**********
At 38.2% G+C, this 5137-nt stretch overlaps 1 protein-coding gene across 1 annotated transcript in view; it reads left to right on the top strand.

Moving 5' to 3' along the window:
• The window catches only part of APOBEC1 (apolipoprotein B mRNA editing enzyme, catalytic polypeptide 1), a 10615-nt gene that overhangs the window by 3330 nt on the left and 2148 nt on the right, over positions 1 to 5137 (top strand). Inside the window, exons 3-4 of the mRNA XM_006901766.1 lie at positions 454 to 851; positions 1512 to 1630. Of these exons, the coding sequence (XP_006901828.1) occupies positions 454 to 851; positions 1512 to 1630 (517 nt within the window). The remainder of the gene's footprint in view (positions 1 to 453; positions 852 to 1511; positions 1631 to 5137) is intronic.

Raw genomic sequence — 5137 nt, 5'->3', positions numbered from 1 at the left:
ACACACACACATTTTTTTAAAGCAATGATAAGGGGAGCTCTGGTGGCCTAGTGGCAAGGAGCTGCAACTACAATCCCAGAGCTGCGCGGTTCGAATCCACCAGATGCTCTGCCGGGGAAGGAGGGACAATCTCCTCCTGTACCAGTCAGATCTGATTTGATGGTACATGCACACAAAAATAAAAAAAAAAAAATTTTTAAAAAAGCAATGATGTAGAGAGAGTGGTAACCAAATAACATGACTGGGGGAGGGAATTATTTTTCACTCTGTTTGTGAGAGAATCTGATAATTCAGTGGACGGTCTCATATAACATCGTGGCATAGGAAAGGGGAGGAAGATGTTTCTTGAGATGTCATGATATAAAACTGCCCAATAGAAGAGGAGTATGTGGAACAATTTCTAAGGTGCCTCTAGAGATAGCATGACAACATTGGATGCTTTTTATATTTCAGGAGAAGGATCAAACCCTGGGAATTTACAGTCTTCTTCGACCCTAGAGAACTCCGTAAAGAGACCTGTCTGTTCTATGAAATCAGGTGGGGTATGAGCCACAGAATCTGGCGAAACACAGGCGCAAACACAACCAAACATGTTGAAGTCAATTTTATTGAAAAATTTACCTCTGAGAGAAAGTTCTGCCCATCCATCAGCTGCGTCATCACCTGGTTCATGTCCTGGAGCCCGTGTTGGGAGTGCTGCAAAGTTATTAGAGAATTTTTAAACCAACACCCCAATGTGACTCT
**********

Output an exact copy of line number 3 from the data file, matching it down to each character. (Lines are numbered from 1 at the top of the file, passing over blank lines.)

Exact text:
• The window catches only part of APOBEC1 (apolipoprotein B mRNA editing enzyme, catalytic polypeptide 1), a 10615-nt gene that overhangs the window by 3330 nt on the left and 2148 nt on the right, over positions 1 to 5137 (top strand). Inside the window, exons 3-4 of the mRNA XM_006901766.1 lie at positions 454 to 851; positions 1512 to 1630. Of these exons, the coding sequence (XP_006901828.1) occupies positions 454 to 851; positions 1512 to 1630 (517 nt within the window). The remainder of the gene's footprint in view (positions 1 to 453; positions 852 to 1511; positions 1631 to 5137) is intronic.